Traci Lynn Martin’s words are far from empty when she says, “Even if you have a chronic illness, you can still do the things you love in life.”
Despite painful rheumatoid arthritis accosting her joints, Martin has been paddling the Great Lakes in her kayak since March of last year.
Since then she’s paddled 3,600 miles and completely circumnavigated Lake Michigan, Superior and Huron. On October 15, 2017, when she pulled into Port Huron, Martin became the first person to circumnavigate the three largest North American lakes in one calendar year by kayak.
However, she didn’t stop there. Far from it. Martin plans to circumnavigate all five Great Lakes. When she last spoke with Great Lakes Boating magazine, she had past Niagara Falls and was about to continue on toward Lake Ontario.
In February 2015, Martin’s mother was diagnosed with pancreatic cancer which prompted her to take time off work so she could stay and help take care of her mother. Their last few months together before she passed away were precious to Martin and helped shape her decision to kayak the Great Lakes.
During that time, her mother spoke about regrets she had. There were many things in her life she had never gotten around to doing because she always thought she had time. One of the things Martin’s mother wanted was to learn to play the piano. She had bought herself a beautiful grand piano that sat in the living room for 10 years and she kept putting off learning until it was too late.
“Finally she was diagnosed with a terminal illness,” said Martin. “Finally she didn’t have any time left.”
Her mother never learned to play the piano.
Before she passed away, she told Martin if there was anything she wanted to do with her life, she mustn’t wait because you never know how long you have. This advice had an incredible impact on Martin.
After her mother died in June 2015, she began researching and planning her trip. Martin funded most of the trip herself, so it took two years to accumulate enough funds and to be able to get time off work at her job as a registered nurse in Kansas City, Mo.
Now Martin confidently moves forward in her journey with no regrets.
The message Martin is trying to get out to everyone is that even if you suffer from a chronic illness, you can’t let it stop you from living your life and doing the things you love.
Martin is a role model for those with chronic illnesses because of how she does not allow her rheumatoid arthritis to get in the way of pursuing her goal to paddle all the Great Lakes.
“There have been days I woke up and felt like I’d been hit by a train or beaten by someone with a baseball bat,” said Martin. “All my joints hurt, but I get up and I keep going.”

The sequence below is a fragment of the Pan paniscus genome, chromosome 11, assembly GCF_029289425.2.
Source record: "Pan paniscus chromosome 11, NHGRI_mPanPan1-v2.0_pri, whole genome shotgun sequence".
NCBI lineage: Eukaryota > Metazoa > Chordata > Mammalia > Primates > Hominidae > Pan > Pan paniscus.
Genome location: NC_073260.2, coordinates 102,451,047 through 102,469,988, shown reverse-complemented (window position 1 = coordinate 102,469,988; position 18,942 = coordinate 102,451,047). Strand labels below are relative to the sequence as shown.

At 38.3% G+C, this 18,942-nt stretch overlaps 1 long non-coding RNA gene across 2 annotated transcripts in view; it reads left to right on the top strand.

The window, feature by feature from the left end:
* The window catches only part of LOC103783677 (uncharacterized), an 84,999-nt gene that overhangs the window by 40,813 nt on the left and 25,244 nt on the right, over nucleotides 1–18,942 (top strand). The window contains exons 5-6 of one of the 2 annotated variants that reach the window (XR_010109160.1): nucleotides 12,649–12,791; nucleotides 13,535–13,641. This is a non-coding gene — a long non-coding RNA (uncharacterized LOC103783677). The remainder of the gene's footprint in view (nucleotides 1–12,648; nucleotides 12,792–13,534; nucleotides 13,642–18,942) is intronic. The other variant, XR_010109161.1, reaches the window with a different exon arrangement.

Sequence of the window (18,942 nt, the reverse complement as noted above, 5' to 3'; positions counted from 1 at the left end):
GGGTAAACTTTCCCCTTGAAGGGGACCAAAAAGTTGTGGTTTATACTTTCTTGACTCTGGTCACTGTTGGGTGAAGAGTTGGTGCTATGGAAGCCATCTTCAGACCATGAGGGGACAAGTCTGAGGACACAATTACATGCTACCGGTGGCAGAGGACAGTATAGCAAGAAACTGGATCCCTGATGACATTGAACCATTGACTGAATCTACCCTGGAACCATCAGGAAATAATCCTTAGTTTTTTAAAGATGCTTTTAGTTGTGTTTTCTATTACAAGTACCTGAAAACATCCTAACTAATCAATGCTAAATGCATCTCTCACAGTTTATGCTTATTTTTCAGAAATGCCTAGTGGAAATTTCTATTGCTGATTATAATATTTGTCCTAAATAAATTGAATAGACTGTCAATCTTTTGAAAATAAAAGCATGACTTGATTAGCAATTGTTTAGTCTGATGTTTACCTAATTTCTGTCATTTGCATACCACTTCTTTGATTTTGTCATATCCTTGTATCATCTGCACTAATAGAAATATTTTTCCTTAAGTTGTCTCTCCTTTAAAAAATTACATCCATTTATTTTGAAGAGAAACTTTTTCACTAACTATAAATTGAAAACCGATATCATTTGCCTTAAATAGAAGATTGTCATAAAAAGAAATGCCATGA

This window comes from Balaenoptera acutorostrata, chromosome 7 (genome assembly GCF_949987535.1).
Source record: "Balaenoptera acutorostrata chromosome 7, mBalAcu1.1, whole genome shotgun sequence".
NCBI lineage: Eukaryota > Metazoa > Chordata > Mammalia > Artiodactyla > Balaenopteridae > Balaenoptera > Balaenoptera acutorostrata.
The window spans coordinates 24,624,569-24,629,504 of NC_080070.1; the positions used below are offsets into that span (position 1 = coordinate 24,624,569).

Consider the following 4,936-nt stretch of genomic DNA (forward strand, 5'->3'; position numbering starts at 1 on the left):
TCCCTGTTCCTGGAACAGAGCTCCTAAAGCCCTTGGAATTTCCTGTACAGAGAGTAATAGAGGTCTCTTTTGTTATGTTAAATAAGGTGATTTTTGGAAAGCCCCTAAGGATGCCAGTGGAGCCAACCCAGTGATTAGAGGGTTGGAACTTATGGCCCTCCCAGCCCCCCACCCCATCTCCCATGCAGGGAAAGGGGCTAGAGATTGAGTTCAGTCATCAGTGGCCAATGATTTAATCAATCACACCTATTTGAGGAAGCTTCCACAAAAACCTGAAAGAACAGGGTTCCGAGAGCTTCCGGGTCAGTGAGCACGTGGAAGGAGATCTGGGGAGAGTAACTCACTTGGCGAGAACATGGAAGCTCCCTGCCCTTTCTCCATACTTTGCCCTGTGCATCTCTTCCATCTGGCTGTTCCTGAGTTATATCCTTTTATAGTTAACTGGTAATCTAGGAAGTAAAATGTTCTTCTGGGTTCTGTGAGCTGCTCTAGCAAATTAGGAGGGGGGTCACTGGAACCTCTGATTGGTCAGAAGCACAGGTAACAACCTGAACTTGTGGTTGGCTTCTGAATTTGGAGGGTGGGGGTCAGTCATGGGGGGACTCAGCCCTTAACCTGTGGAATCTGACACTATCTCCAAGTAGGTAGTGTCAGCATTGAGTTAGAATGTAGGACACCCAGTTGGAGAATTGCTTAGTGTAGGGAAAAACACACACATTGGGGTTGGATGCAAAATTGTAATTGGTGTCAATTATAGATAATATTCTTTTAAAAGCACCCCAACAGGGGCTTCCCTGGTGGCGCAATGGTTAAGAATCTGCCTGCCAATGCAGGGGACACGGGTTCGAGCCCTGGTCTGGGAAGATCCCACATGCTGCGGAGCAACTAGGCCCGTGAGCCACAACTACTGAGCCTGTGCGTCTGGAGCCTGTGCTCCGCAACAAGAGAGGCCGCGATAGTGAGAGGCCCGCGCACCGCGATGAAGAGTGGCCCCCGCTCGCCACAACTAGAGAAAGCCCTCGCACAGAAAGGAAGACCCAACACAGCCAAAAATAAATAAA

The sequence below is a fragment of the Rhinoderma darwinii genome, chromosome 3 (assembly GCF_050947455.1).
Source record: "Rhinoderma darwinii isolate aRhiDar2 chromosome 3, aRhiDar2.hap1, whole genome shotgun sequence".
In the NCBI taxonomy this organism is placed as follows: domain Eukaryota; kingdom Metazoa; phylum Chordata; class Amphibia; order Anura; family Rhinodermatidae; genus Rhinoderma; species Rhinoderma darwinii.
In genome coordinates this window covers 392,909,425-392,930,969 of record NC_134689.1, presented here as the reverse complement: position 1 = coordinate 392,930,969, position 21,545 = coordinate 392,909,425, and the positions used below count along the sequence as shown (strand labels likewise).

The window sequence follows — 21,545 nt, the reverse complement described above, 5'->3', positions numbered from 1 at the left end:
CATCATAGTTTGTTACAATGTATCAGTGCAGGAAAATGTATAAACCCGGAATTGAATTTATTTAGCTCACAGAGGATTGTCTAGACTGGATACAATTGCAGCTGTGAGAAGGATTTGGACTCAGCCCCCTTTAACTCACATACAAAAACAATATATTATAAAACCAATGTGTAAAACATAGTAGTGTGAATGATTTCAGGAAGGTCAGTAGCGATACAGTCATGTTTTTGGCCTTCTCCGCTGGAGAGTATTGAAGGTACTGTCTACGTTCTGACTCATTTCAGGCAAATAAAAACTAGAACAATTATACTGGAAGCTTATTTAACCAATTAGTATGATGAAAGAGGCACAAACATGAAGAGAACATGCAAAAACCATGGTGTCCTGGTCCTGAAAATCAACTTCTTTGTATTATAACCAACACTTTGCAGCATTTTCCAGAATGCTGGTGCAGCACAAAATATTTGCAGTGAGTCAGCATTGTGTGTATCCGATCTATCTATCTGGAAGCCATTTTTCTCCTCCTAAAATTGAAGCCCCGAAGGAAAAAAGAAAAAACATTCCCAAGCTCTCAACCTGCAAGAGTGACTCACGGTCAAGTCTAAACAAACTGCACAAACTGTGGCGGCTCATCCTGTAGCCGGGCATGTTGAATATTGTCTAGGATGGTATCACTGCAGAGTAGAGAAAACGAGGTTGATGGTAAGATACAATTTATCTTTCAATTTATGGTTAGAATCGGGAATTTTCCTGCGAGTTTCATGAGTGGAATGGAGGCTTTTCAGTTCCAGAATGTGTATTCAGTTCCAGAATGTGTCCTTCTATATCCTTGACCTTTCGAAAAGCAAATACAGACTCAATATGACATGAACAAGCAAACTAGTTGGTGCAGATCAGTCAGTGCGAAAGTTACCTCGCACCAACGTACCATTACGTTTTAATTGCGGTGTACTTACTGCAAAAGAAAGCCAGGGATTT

No matter your chronic illness, don’t let is stop you from living your life. Martin said you don’t have to paddle all the Great Lakes, but you can still do the small simple things in life that make it worth living. Things like going outside, taking the dog on a walk or even just sitting outside and painting. Do the things that make you happy and don’t let anything stop you.
Martin never expected to gain such a level of attention. She thought traveling the Great Lakes would be something she would do largely on her own.
“The amount of support I’ve received from strangers has just been phenomenal,” shared Martin. “It’s way, way beyond any expectation I ever had.” The staggering number of people who reach out to her through email, text and Facebook has come as a touching surprise.
There was one man who sent her an email saying he was out performing some sort of task that he didn’t think he could finish. In the moment of despair when he was about to give up, he remembered her and asked himself, “What would Traci do?” After thinking of her, he was able to get up and follow through with completing his task.
As Martin generates inspiration, she in turn is inspired by the people with whom she comes in contact.
After completely paddling the shoreline of the South Side of Lake Erie, she paddled up the Niagara River and pulled out before Niagara Falls where she would have to carry her boat over land around the Falls. According to Guinness World Records, nobody can help you if you have to portage your boat like this.
“You have to walk with your boat,” stated Martin. “You can’t have a vehicle helping you.”
She posted on Facebook that she was going to portage her boat for the 9-mile hike around Niagara Falls, and on the morning of the hike, over a dozen people showed up to walk with her.
As she pulled her kayak down the side streets, people drove by honking and cheering her on. The entire experience was emotionally charged for Martin because she didn’t expect that many people to know about her or care about what she was doing.
“God, a couple of times I wanted to cry,” shared Martin. “I had no idea that people would care like they have.”